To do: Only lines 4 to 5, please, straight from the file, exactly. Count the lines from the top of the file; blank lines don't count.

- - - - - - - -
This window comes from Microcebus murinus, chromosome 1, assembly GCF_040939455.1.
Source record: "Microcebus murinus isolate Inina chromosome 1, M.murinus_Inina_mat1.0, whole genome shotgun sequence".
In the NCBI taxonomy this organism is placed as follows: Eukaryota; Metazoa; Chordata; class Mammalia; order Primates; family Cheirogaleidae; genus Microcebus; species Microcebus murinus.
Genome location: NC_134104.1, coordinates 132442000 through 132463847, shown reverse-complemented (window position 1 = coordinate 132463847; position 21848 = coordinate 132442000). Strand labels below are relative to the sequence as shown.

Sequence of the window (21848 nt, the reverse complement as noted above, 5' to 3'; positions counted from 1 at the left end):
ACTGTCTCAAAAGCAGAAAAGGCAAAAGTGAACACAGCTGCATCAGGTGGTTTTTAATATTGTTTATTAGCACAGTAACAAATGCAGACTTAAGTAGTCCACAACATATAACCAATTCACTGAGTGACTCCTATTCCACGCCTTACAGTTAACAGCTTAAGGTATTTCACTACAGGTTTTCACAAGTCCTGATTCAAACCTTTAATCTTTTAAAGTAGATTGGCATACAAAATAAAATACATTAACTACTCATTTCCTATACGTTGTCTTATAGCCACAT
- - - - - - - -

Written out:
Genome location: NC_134104.1, coordinates 132442000 through 132463847, shown reverse-complemented (window position 1 = coordinate 132463847; position 21848 = coordinate 132442000). Strand labels below are relative to the sequence as shown.

Sequence of the window (21848 nt, the reverse complement as noted above, 5' to 3'; positions counted from 1 at the left end):